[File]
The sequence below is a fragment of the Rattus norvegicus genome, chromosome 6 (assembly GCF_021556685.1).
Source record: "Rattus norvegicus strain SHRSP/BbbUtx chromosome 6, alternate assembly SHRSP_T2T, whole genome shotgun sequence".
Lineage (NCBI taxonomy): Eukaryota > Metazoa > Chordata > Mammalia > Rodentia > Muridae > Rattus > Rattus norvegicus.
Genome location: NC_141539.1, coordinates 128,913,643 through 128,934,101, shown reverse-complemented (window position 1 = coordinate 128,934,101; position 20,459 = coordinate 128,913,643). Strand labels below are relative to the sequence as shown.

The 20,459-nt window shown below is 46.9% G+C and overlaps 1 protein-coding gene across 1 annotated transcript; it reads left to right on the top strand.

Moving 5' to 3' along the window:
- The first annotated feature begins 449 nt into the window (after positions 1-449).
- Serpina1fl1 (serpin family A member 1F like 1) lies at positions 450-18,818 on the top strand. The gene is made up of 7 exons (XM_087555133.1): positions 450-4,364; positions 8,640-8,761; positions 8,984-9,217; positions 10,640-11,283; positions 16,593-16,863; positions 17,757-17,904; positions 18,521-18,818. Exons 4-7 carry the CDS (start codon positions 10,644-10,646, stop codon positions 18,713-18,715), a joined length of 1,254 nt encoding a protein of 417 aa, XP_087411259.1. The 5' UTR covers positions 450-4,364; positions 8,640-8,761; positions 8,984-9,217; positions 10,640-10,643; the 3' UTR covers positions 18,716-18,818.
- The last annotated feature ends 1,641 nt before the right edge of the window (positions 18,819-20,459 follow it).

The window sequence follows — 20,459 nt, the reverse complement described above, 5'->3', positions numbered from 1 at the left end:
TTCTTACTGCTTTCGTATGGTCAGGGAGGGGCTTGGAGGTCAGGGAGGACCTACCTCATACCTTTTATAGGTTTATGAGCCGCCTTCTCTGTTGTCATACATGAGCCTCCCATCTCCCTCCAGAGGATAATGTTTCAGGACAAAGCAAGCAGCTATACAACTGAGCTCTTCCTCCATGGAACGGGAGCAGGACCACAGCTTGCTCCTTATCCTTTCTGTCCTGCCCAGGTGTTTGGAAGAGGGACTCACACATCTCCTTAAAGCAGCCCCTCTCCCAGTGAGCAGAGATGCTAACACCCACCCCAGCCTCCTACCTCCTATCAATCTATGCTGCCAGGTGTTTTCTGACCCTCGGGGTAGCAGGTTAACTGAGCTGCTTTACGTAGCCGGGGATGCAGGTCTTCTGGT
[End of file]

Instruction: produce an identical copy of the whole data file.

The sequence below is a fragment of the Rattus norvegicus genome, chromosome 6 (assembly GCF_021556685.1).
Source record: "Rattus norvegicus strain SHRSP/BbbUtx chromosome 6, alternate assembly SHRSP_T2T, whole genome shotgun sequence".
Lineage (NCBI taxonomy): Eukaryota > Metazoa > Chordata > Mammalia > Rodentia > Muridae > Rattus > Rattus norvegicus.
Genome location: NC_141539.1, coordinates 128,913,643 through 128,934,101, shown reverse-complemented (window position 1 = coordinate 128,934,101; position 20,459 = coordinate 128,913,643). Strand labels below are relative to the sequence as shown.

The 20,459-nt window shown below is 46.9% G+C and overlaps 1 protein-coding gene across 1 annotated transcript; it reads left to right on the top strand.

Moving 5' to 3' along the window:
- The first annotated feature begins 449 nt into the window (after positions 1-449).
- Serpina1fl1 (serpin family A member 1F like 1) lies at positions 450-18,818 on the top strand. The gene is made up of 7 exons (XM_087555133.1): positions 450-4,364; positions 8,640-8,761; positions 8,984-9,217; positions 10,640-11,283; positions 16,593-16,863; positions 17,757-17,904; positions 18,521-18,818. Exons 4-7 carry the CDS (start codon positions 10,644-10,646, stop codon positions 18,713-18,715), a joined length of 1,254 nt encoding a protein of 417 aa, XP_087411259.1. The 5' UTR covers positions 450-4,364; positions 8,640-8,761; positions 8,984-9,217; positions 10,640-10,643; the 3' UTR covers positions 18,716-18,818.
- The last annotated feature ends 1,641 nt before the right edge of the window (positions 18,819-20,459 follow it).

The window sequence follows — 20,459 nt, the reverse complement described above, 5'->3', positions numbered from 1 at the left end:
TTCTTACTGCTTTCGTATGGTCAGGGAGGGGCTTGGAGGTCAGGGAGGACCTACCTCATACCTTTTATAGGTTTATGAGCCGCCTTCTCTGTTGTCATACATGAGCCTCCCATCTCCCTCCAGAGGATAATGTTTCAGGACAAAGCAAGCAGCTATACAACTGAGCTCTTCCTCCATGGAACGGGAGCAGGACCACAGCTTGCTCCTTATCCTTTCTGTCCTGCCCAGGTGTTTGGAAGAGGGACTCACACATCTCCTTAAAGCAGCCCCTCTCCCAGTGAGCAGAGATGCTAACACCCACCCCAGCCTCCTACCTCCTATCAATCTATGCTGCCAGGTGTTTTCTGACCCTCGGGGTAGCAGGTTAACTGAGCTGCTTTACGTAGCCGGGGATGCAGGTCTTCTGGT